Charcoal-grilled deep-sea whelks are topped with oka-wakame baby green leaves with a slippery texture like seaweed, and flavorful broth extracted from the whelks. It is time for the signature dishes. First, virgin egg – the first egg laid by a chicken. Poached and floating in rich chicken stock, with a sweet white wine foam, a slightly spiced sauce, and a sprinkling of goat’s cheese, this egg is simply sublime. And after the egg comes the chicken. Raised on a farm for 45 days especially for L’évo in the mountains upstream on the Jintsugawa River, the chickens eat a specially-formulated feed containing sake lees from Masuizumi, Toyama’s most prominent sake brewery. The chicken legs are stuffed with breast meat and a wild grass purée and marinated overnight in unrefined sake before roasting to such crisp deliciousness that you will be delighted the chef has made this a signature that you can meet again someday.
The amazing course of ingredients, many prepared in unconventional ways or never before heard of, continues with a spiny devilfish (okoze) brought into Iwase port on Toyama Bay, grilled and combined with grilled eggplant, purslane, oka-hijiki (land seaweed), and Iwagaki oyster, topped with a burnt butter sauce. And wild baby boar, trapped not hunted, is aged for a month before the back ribs are grilled and served with greens, beans and onions topped with boar jus. Finally, a refreshing dessert of compote and cooling jelly of white peach, using delicate shavings of the flesh.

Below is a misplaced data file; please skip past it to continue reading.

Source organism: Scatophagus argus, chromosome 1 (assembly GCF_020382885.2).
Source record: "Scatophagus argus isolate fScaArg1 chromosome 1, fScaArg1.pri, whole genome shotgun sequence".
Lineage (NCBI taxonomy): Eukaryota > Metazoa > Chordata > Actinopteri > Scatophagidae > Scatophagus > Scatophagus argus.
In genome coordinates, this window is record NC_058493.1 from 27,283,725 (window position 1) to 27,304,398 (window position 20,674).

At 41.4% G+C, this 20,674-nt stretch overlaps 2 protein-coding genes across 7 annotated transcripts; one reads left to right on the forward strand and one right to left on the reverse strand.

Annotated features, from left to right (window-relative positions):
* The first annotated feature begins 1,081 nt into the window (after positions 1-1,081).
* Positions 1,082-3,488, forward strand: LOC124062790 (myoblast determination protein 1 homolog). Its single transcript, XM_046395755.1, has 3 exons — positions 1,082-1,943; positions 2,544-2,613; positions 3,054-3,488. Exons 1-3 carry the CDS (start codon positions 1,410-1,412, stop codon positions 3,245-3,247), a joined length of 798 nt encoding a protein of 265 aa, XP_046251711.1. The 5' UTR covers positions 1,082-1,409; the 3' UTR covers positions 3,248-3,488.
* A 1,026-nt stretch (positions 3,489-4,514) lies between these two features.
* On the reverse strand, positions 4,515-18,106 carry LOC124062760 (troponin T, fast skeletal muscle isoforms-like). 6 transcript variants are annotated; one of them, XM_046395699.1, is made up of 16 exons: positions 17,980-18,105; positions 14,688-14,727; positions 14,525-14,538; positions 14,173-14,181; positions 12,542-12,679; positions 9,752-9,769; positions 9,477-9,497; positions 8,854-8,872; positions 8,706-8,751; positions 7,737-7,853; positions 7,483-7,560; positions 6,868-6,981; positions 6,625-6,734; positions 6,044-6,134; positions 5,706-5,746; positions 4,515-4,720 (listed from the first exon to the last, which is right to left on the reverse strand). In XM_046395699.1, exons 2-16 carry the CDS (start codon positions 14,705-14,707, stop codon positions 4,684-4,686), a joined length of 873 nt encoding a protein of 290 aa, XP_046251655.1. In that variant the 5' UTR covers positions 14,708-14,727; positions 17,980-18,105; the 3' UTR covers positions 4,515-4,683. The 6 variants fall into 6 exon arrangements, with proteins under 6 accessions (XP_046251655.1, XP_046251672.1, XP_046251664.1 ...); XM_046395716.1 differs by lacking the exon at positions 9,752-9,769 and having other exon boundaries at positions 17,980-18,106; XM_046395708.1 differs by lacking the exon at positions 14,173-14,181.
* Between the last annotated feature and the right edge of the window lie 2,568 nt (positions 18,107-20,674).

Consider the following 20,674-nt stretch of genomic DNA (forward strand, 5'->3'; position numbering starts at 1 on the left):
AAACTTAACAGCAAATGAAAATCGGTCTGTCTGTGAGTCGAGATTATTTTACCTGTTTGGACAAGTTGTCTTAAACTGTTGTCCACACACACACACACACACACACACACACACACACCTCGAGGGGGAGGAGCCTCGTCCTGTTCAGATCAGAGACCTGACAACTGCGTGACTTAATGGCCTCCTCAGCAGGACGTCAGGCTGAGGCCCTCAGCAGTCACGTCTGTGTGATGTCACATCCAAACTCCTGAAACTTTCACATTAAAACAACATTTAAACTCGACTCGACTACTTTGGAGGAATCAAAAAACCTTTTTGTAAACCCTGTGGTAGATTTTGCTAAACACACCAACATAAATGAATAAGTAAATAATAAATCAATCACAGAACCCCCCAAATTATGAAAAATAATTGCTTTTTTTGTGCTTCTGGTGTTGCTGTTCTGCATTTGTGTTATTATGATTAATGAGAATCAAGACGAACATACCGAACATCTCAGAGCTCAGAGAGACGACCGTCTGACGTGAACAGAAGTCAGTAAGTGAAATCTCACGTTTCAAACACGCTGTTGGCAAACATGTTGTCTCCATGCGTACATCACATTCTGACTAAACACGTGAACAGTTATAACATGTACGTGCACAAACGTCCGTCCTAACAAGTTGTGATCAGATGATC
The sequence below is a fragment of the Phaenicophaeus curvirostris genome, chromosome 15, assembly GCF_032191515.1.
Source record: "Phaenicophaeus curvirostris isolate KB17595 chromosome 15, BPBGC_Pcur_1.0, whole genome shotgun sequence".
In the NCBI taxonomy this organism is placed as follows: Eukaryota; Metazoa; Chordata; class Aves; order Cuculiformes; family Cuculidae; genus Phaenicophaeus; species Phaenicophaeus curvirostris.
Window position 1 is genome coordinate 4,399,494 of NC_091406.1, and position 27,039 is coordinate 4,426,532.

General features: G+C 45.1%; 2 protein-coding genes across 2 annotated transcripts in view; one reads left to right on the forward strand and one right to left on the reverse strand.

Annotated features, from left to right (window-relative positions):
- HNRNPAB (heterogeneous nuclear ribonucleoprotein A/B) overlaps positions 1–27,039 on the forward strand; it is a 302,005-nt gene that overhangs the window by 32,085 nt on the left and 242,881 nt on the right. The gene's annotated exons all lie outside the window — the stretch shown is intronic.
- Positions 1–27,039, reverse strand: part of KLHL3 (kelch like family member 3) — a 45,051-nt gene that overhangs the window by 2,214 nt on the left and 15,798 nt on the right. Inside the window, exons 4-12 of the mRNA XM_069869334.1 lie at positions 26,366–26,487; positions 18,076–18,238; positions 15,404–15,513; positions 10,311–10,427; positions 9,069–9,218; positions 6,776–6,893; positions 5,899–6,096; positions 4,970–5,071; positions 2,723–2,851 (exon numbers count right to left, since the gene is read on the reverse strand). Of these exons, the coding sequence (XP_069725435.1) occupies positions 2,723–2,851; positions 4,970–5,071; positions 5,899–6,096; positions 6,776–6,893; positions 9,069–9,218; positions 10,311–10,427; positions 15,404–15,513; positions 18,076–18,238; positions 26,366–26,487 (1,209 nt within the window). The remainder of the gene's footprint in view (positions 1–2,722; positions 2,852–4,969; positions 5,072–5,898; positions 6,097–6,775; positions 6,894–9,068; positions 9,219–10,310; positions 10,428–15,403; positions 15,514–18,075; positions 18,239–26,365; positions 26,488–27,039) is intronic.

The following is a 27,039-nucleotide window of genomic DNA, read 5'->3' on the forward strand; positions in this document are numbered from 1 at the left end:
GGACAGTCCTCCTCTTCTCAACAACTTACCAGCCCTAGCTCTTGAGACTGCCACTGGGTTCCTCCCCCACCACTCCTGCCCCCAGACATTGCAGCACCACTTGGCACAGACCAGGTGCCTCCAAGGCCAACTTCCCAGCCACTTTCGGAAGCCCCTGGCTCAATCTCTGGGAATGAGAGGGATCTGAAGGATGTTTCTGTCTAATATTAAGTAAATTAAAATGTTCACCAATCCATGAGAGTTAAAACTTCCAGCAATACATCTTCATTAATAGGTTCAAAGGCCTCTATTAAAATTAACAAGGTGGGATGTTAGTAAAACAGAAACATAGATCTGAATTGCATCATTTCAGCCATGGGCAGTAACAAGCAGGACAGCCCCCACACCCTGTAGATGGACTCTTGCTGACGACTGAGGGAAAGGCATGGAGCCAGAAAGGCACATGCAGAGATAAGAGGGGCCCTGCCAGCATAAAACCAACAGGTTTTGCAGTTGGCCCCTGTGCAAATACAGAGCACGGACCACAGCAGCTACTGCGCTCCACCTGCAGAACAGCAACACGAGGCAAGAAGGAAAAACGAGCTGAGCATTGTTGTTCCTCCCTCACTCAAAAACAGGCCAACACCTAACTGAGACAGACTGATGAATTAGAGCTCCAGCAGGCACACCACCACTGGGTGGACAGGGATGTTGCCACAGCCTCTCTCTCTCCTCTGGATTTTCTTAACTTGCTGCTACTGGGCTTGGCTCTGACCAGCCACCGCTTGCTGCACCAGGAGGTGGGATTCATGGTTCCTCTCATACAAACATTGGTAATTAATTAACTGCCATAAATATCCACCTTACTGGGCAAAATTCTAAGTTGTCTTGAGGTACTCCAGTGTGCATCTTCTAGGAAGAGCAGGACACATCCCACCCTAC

Local production for local consumption – this is the guiding principle for sourcing ingredients at L’évo. And one that is possible because of Toyama’s rich natural environment. With rivers, the sea, plains and mountains, Toyama has it all. The chef grows his own vegetables and collaborates with farmers for produce; he forages in the mountains for wild greens; and even fetches spring water from the Tateyama Alps. As much as possible, all the proteins also come from Toyama, including many Toyama Bay fish not caught anywhere else in Japan. Intimidated by nothing, the chef tries his hand at everything to fully understand the backstory of all the components the restaurant relies on.
L’évo’s tableware collection includes many pieces made by artists of wood, metal, lacquerware, and ceramics. The common thread is that all the artists are based locally in Toyama. Taniguchi visits various studios and kilns and talks with the artists to understand their process and philosophy. He requests pieces without a single demand beside size, because he feels that conveying his own image interferes with the artist’s free creativity. Sometimes the artist has a certain dish in mind; other times the chef takes inspiration from a piece to conceptualize his dish. The tableware is such an important piece in the whole experience that Taniguchi feels the fusion of the skills of the artists and chef creates unlimited possibilities.
Taniguchi has deep respect for the work of the artists he works with, even putting on gloves to remove one item from its protective box. He strokes the concentric circles of the strikingly chic, bulbous design, clearly in love with this piece. Like Saturn and its rings or a pond of water after a single drop of rain, this incredibly unique glassware was made by Yukako Kojima, who constructs her work from layers of glass which are then polished back for the desired effect. For this piece, starting with seven thick layers of aquamarine glass, Kojima first created the inner bowl and then used polishing agent in six different iterations, with finer abrasion each time, until she reached the perfect balance of color, transparency and shape. The result is breathtaking.